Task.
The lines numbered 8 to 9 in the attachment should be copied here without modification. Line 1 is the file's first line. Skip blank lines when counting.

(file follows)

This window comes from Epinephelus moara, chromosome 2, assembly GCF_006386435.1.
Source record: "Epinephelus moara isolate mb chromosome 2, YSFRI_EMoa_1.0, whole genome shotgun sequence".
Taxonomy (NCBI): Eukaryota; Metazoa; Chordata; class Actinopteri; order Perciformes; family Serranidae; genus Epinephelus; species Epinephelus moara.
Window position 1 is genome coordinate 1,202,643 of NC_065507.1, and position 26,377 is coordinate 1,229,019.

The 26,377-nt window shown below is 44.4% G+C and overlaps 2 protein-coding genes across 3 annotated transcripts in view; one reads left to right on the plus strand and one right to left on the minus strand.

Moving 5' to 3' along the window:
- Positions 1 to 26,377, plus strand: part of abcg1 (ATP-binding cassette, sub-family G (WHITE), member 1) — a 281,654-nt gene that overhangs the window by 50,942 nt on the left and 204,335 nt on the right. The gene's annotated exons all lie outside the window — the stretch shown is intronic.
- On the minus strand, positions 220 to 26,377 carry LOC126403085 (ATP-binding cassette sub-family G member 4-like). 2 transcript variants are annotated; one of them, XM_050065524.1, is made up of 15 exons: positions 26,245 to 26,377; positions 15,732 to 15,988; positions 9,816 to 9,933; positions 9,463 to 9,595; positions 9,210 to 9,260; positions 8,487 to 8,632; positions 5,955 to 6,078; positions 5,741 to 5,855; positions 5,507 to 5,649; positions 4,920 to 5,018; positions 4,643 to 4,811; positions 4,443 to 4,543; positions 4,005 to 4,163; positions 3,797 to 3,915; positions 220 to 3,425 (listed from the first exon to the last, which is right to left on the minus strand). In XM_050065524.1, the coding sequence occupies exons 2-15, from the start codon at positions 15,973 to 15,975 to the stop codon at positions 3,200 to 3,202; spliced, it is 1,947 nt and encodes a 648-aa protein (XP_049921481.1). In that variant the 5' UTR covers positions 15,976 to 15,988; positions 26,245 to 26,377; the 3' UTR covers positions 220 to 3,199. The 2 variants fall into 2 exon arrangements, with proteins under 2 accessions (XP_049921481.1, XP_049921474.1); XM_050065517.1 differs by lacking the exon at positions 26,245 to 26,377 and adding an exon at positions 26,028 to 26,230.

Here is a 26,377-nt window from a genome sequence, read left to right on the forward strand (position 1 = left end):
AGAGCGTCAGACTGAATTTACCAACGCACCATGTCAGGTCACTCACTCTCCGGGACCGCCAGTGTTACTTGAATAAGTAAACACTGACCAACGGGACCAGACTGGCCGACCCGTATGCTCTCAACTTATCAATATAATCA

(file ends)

- On the minus strand, positions 220 to 26,377 carry LOC126403085 (ATP-binding cassette sub-family G member 4-like). 2 transcript variants are annotated; one of them, XM_050065524.1, is made up of 15 exons: positions 26,245 to 26,377; positions 15,732 to 15,988; positions 9,816 to 9,933; positions 9,463 to 9,595; positions 9,210 to 9,260; positions 8,487 to 8,632; positions 5,955 to 6,078; positions 5,741 to 5,855; positions 5,507 to 5,649; positions 4,920 to 5,018; positions 4,643 to 4,811; positions 4,443 to 4,543; positions 4,005 to 4,163; positions 3,797 to 3,915; positions 220 to 3,425 (listed from the first exon to the last, which is right to left on the minus strand). In XM_050065524.1, the coding sequence occupies exons 2-15, from the start codon at positions 15,973 to 15,975 to the stop codon at positions 3,200 to 3,202; spliced, it is 1,947 nt and encodes a 648-aa protein (XP_049921481.1). In that variant the 5' UTR covers positions 15,976 to 15,988; positions 26,245 to 26,377; the 3' UTR covers positions 220 to 3,199. The 2 variants fall into 2 exon arrangements, with proteins under 2 accessions (XP_049921481.1, XP_049921474.1); XM_050065517.1 differs by lacking the exon at positions 26,245 to 26,377 and adding an exon at positions 26,028 to 26,230.

Here is a 26,377-nt window from a genome sequence, read left to right on the forward strand (position 1 = left end):